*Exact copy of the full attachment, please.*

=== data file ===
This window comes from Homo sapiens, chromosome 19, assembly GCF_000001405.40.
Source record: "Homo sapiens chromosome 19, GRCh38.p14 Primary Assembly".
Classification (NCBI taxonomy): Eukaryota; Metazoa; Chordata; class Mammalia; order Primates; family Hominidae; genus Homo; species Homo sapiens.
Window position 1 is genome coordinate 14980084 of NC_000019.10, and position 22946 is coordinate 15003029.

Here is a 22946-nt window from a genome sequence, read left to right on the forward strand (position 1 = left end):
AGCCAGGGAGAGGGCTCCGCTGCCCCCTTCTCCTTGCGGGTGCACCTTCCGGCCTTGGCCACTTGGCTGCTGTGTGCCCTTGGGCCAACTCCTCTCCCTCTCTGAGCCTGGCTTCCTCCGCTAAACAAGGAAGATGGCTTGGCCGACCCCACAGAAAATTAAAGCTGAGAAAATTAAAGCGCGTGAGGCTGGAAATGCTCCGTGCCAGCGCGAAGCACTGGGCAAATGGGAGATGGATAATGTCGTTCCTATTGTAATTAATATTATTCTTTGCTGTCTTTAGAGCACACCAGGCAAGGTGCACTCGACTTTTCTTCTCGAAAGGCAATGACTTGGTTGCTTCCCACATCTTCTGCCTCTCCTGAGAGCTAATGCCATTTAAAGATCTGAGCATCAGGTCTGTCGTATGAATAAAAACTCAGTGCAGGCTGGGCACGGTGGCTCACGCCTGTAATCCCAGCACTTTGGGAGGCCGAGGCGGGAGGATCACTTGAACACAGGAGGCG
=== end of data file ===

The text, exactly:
This window comes from Homo sapiens, chromosome 19, assembly GCF_000001405.40.
Source record: "Homo sapiens chromosome 19, GRCh38.p14 Primary Assembly".
Classification (NCBI taxonomy): Eukaryota; Metazoa; Chordata; class Mammalia; order Primates; family Hominidae; genus Homo; species Homo sapiens.
Window position 1 is genome coordinate 14980084 of NC_000019.10, and position 22946 is coordinate 15003029.

Here is a 22946-nt window from a genome sequence, read left to right on the forward strand (position 1 = left end):
AGCCAGGGAGAGGGCTCCGCTGCCCCCTTCTCCTTGCGGGTGCACCTTCCGGCCTTGGCCACTTGGCTGCTGTGTGCCCTTGGGCCAACTCCTCTCCCTCTCTGAGCCTGGCTTCCTCCGCTAAACAAGGAAGATGGCTTGGCCGACCCCACAGAAAATTAAAGCTGAGAAAATTAAAGCGCGTGAGGCTGGAAATGCTCCGTGCCAGCGCGAAGCACTGGGCAAATGGGAGATGGATAATGTCGTTCCTATTGTAATTAATATTATTCTTTGCTGTCTTTAGAGCACACCAGGCAAGGTGCACTCGACTTTTCTTCTCGAAAGGCAATGACTTGGTTGCTTCCCACATCTTCTGCCTCTCCTGAGAGCTAATGCCATTTAAAGATCTGAGCATCAGGTCTGTCGTATGAATAAAAACTCAGTGCAGGCTGGGCACGGTGGCTCACGCCTGTAATCCCAGCACTTTGGGAGGCCGAGGCGGGAGGATCACTTGAACACAGGAGGCG